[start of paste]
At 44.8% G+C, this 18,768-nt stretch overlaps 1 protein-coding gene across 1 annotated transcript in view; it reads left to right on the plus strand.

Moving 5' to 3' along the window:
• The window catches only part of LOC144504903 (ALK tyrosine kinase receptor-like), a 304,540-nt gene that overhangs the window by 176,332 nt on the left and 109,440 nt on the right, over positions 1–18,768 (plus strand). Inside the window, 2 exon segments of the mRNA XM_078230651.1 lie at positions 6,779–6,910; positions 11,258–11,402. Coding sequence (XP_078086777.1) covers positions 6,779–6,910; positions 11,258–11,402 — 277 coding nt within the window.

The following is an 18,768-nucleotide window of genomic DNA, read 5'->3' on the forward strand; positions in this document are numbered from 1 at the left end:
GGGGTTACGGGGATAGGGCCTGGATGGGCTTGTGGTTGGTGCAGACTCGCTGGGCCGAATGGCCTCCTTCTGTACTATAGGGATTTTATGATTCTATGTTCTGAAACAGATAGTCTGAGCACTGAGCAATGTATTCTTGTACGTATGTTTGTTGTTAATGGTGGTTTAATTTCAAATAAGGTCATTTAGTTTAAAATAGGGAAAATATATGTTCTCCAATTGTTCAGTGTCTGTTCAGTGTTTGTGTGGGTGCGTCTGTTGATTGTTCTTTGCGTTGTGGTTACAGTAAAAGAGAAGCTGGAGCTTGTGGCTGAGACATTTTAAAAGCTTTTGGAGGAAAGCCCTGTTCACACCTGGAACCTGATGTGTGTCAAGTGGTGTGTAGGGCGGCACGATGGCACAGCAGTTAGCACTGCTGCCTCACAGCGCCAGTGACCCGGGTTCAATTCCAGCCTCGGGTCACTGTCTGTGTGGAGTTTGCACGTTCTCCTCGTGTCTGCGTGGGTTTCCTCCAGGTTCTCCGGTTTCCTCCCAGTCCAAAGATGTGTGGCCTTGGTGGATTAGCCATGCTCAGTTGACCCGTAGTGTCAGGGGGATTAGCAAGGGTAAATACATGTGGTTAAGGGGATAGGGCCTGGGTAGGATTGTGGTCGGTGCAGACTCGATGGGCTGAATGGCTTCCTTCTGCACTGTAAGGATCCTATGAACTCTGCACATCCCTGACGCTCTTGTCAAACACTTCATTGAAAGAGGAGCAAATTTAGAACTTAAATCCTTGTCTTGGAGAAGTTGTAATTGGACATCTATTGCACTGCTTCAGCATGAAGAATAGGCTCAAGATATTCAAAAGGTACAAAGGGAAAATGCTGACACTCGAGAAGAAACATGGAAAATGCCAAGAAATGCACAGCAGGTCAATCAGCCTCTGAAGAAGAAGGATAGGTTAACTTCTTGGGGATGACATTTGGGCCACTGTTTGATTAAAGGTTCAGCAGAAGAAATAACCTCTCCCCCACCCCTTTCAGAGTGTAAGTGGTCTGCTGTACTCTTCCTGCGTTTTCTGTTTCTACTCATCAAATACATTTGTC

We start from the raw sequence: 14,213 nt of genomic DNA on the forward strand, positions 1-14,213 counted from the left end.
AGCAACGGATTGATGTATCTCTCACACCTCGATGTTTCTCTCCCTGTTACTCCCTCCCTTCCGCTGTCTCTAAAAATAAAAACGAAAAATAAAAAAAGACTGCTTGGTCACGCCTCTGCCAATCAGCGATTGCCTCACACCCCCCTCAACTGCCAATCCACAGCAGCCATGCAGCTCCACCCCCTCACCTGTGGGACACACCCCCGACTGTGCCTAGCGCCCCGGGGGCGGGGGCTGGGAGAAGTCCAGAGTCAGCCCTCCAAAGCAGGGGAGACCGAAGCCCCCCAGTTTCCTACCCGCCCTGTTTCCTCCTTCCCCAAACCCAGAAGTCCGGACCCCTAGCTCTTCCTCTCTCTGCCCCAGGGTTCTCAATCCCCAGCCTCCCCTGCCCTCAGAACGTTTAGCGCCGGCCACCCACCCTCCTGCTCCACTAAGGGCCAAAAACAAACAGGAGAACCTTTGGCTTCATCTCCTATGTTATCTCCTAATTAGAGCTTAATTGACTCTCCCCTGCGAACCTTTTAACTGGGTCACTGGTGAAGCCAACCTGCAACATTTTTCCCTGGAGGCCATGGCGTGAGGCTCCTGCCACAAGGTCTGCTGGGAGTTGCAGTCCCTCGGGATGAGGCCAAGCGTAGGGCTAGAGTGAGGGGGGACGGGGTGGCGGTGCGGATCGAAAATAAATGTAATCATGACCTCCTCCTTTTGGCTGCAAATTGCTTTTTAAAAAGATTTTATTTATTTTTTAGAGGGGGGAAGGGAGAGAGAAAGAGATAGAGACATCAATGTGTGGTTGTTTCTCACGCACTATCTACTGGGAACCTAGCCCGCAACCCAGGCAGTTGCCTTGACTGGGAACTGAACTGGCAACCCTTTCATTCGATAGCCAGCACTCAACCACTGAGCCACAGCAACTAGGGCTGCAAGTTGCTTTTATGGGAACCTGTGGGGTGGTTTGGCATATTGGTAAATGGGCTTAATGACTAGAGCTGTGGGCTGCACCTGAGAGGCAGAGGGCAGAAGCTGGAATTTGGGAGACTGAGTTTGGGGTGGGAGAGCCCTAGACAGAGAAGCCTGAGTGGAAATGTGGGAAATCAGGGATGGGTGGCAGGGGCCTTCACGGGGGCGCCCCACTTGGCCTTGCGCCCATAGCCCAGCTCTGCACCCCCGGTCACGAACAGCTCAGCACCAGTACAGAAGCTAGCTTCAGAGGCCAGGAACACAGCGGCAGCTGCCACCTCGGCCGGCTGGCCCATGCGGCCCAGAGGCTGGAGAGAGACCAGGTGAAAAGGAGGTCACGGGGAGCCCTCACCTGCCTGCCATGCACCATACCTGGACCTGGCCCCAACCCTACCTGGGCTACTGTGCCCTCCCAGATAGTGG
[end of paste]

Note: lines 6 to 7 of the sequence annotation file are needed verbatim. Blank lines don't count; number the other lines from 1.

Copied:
We start from the raw sequence: 14,213 nt of genomic DNA on the forward strand, positions 1-14,213 counted from the left end.
AGCAACGGATTGATGTATCTCTCACACCTCGATGTTTCTCTCCCTGTTACTCCCTCCCTTCCGCTGTCTCTAAAAATAAAAACGAAAAATAAAAAAAGACTGCTTGGTCACGCCTCTGCCAATCAGCGATTGCCTCACACCCCCCTCAACTGCCAATCCACAGCAGCCATGCAGCTCCACCCCCTCACCTGTGGGACACACCCCCGACTGTGCCTAGCGCCCCGGGGGCGGGGGCTGGGAGAAGTCCAGAGTCAGCCCTCCAAAGCAGGGGAGACCGAAGCCCCCCAGTTTCCTACCCGCCCTGTTTCCTCCTTCCCCAAACCCAGAAGTCCGGACCCCTAGCTCTTCCTCTCTCTGCCCCAGGGTTCTCAATCCCCAGCCTCCCCTGCCCTCAGAACGTTTAGCGCCGGCCACCCACCCTCCTGCTCCACTAAGGGCCAAAAACAAACAGGAGAACCTTTGGCTTCATCTCCTATGTTATCTCCTAATTAGAGCTTAATTGACTCTCCCCTGCGAACCTTTTAACTGGGTCACTGGTGAAGCCAACCTGCAACATTTTTCCCTGGAGGCCATGGCGTGAGGCTCCTGCCACAAGGTCTGCTGGGAGTTGCAGTCCCTCGGGATGAGGCCAAGCGTAGGGCTAGAGTGAGGGGGGACGGGGTGGCGGTGCGGATCGAAAATAAATGTAATCATGACCTCCTCCTTTTGGCTGCAAATTGCTTTTTAAAAAGATTTTATTTATTTTTTAGAGGGGGGAAGGGAGAGAGAAAGAGATAGAGACATCAATGTGTGGTTGTTTCTCACGCACTATCTACTGGGAACCTAGCCCGCAACCCAGGCAGTTGCCTTGACTGGGAACTGAACTGGCAACCCTTTCATTCGATAGCCAGCACTCAACCACTGAGCCACAGCAACTAGGGCTGCAAGTTGCTTTTATGGGAACCTGTGGGGTGGTTTGGCATATTGGTAAATGGGCTTAATGACTAGAGCTGTGGGCTGCACCTGAGAGGCAGAGGGCAGAAGCTGGAATTTGGGAGACTGAGTTTGGGGTGGGAGAGCCCTAGACAGAGAAGCCTGAGTGGAAATGTGGGAAATCAGGGATGGGTGGCAGGGGCCTTCACGGGGGCGCCCCACTTGGCCTTGCGCCCATAGCCCAGCTCTGCACCCCCGGTCACGAACAGCTCAGCACCAGTACAGAAGCTAGCTTCAGAGGCCAGGAACACAGCGGCAGCTGCCACCTCGGCCGGCTGGCCCATGCGGCCCAGAGGCTGGAGAGAGACCAGGTGAAAAGGAGGTCACGGGGAGCCCTCACCTGCCTGCCATGCACCATACCTGGACCTGGCCCCAACCCTACCTGGGCTACTGTGCCCTCCCAGATAGTGG